Dr. Nagsuresh craned his neck over Anup’s shoulder. He breathed out a tired sigh of disapproval and Anup hurriedly struck off the entire sentence. He looked up at the whiteboard and wondered what it was that Dr. Nagsuresh disapproved of this time. “The natural logarithm of any positive algebraic number other than one is a transcendental number…Baaa……..” he screamed, making Anup jump in his seat. “Other than one, Anup, Baaa………. other than one.” he reiterated, firmly gripping Anup’s elbow with his hoof. “That right there just cost you a point and some negatives if you may. Do you hear that?” he screamed bringing his other hoof next to his right ear, the one with a brass piercing of his unique ID. “That, Anup is the sound of your aspirations getting flushed down the sewage. Baaa …. Baaa… Baaa.” He yelled trying to calm himself down.

Dr. Nagsuresh wasn’t particularly fond of overgrown students who hadn’t yet transitioned. He firmly believed that “late bloomers” was a term invented by lazy,  escapist hippies who know nothing about the ways of the world.  Yet, he had agreed upon tutoring Anup privately on persistent requests from Anup’s parents. The fortune that he was paid for the two hour sessions didn’t hurt either. Anup was twelve when all his classmates began to transition. It wasn’t too long until all of them graduated, leaving him three years too late in the race. Several innovative training techniques, off-the-track study material and mind control camps came and went with little to no effect on his academics or overall growth.

A trembling Anup accidentally dropped his pen which invited another outburst from Dr. Nagsuresh “How will you write with hooves? You idiot! You can’t even do it right with your fingers.” he spat, mildly wetting Anup’s now teary face. “He has a PhD in Applied mathematics. He is brilliant with students. He is also a certified teen student counselor. He is perfect for Anup.” Anup’s mother had told his dad one evening at supper. “But Ma, I don’t want to transition. I’m happy as I am now.” Anup had protested. “It’s exactly ideas like these that Dr. Nagsuresh specializes in.” she had whispered to his father. Anup’s mother never questioned his capability. “My child isn’t dumb doctor. He just needs an adjustment in attitude, so to say.” she’d innocently confessed to Dr. Nagsuresh.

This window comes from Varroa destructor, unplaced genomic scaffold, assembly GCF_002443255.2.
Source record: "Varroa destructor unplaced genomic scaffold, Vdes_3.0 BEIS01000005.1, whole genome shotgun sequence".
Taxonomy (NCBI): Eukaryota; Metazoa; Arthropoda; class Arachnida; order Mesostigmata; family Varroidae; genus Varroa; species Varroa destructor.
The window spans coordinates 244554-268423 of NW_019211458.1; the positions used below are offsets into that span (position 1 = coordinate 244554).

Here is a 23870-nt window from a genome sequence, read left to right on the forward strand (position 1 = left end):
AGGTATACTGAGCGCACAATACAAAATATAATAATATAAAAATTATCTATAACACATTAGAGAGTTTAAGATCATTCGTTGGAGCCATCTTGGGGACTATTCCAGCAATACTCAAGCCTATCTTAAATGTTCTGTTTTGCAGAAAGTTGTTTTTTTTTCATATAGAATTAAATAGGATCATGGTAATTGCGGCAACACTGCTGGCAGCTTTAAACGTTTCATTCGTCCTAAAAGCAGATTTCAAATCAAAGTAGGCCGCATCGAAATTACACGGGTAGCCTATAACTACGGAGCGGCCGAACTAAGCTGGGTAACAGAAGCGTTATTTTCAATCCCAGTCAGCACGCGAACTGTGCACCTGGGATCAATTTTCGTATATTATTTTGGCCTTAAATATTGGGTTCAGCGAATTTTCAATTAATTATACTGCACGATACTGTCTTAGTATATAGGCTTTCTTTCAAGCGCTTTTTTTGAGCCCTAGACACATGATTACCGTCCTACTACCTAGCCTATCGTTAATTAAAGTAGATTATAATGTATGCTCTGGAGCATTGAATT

Dr. Nagsuresh’s methodical approach to help a stubborn child transition included cussing, humiliation and physical violence. Anecdotes of Dr. Nagsuresh’s success were widespread. Some even made it to the headlines of popular news channels. “Dr. Nagsuresh’s student victoriously transitions immediately post waking from a coma induced by blows to the head.”

Anup tossed and turned in his bed that night, sweating and shivering at the thoughts of a coma. The next day, Dr. Nagsuresh was already waiting for him in the study, his fur dripping with sweat and eyes red with fury. He held a roll of paper which he periodically tapped on table as Anup approached his chair. The whiteboard read “Transition or perish.” “You’ve failed. Again.” Dr. Nagsuresh grunted. “August 5th. Three months. That’s all you have until your next attempt. If you don’t get through this time around, I might have to arrange for a bed in the hospital…..Baaa….” he spoke in a voice that sent a chill down Anup’s spine.

For the next ninety days, Anup woke up each day in a pool of his own sweat just before dawn. “Transition, transition, transition.” he whispered to himself shutting his eyes as tight as possible. The other hours of the day, Anup spent in painstakingly memorizing whole textbooks and notes. August soon arrived but this August was different from all the ones that had passed. This august, Anup sat in the middle of a real classroom, his transition complete with hooves, fur and the face of a sheep, just like the rest of them. “Won’t perish. Baaa….” he whispered with a smile.


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